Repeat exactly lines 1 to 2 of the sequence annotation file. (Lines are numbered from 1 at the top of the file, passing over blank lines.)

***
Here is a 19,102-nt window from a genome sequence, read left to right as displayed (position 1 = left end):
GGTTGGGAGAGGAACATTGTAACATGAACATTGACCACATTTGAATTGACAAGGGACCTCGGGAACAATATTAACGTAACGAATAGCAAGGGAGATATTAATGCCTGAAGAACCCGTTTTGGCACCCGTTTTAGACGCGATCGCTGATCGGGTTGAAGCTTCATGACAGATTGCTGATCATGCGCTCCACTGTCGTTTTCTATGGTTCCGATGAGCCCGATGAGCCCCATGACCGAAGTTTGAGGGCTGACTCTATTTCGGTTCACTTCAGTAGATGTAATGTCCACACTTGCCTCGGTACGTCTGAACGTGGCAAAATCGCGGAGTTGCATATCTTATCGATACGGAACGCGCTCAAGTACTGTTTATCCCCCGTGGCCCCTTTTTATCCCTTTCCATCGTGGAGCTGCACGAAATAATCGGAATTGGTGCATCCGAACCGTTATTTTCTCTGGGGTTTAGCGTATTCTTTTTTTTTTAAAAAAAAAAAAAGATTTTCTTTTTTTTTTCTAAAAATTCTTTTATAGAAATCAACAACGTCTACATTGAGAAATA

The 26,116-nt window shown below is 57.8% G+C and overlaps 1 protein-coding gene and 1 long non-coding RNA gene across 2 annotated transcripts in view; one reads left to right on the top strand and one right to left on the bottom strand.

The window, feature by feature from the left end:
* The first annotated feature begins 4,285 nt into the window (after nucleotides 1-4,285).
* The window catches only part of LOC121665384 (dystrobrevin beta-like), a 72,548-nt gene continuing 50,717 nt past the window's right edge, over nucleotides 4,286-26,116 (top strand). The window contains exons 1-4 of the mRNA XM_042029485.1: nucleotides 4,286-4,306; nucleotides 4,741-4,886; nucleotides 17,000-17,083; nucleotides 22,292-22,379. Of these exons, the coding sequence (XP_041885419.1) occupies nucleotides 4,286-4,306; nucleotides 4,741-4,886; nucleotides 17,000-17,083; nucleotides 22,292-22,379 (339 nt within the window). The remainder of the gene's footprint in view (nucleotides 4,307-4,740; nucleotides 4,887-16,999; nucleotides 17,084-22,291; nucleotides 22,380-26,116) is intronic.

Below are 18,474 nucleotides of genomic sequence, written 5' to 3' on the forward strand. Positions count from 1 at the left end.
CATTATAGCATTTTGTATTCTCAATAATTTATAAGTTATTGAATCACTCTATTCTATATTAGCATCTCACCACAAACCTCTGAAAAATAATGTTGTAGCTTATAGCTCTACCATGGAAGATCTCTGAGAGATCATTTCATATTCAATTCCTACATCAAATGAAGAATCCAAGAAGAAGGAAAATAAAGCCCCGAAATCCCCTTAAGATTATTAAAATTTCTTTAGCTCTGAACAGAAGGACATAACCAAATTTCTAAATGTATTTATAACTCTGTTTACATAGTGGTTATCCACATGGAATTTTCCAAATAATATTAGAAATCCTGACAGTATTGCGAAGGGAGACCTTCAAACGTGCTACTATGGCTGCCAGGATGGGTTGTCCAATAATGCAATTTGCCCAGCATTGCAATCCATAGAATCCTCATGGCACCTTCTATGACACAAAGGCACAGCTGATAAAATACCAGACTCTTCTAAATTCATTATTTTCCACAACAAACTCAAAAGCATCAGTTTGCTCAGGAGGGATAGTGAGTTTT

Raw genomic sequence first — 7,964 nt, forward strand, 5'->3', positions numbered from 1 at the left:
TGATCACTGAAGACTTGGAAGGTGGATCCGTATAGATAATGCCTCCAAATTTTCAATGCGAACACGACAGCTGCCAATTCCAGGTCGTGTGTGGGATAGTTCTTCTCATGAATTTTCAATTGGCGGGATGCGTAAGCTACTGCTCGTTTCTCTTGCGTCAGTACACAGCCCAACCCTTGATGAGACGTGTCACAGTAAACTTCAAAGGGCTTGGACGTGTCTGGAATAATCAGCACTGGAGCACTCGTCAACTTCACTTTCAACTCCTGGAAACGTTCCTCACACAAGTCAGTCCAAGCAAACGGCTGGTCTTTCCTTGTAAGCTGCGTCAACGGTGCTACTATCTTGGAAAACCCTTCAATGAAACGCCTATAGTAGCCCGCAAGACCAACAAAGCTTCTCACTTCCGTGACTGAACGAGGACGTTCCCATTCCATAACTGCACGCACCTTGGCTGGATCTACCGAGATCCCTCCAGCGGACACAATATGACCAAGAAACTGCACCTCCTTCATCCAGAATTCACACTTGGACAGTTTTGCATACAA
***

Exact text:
Here is a 19,102-nt window from a genome sequence, read left to right as displayed (position 1 = left end):
GGTTGGGAGAGGAACATTGTAACATGAACATTGACCACATTTGAATTGACAAGGGACCTCGGGAACAATATTAACGTAACGAATAGCAAGGGAGATATTAATGCCTGAAGAACCCGTTTTGGCACCCGTTTTAGACGCGATCGCTGATCGGGTTGAAGCTTCATGACAGATTGCTGATCATGCGCTCCACTGTCGTTTTCTATGGTTCCGATGAGCCCGATGAGCCCCATGACCGAAGTTTGAGGGCTGACTCTATTTCGGTTCACTTCAGTAGATGTAATGTCCACACTTGCCTCGGTACGTCTGAACGTGGCAAAATCGCGGAGTTGCATATCTTATCGATACGGAACGCGCTCAAGTACTGTTTATCCCCCGTGGCCCCTTTTTATCCCTTTCCATCGTGGAGCTGCACGAAATAATCGGAATTGGTGCATCCGAACCGTTATTTTCTCTGGGGTTTAGCGTATTCTTTTTTTTTTAAAAAAAAAAAAAGATTTTCTTTTTTTTTTCTAAAAATTCTTTTATAGAAATCAACAACGTCTACATTGAGAAATA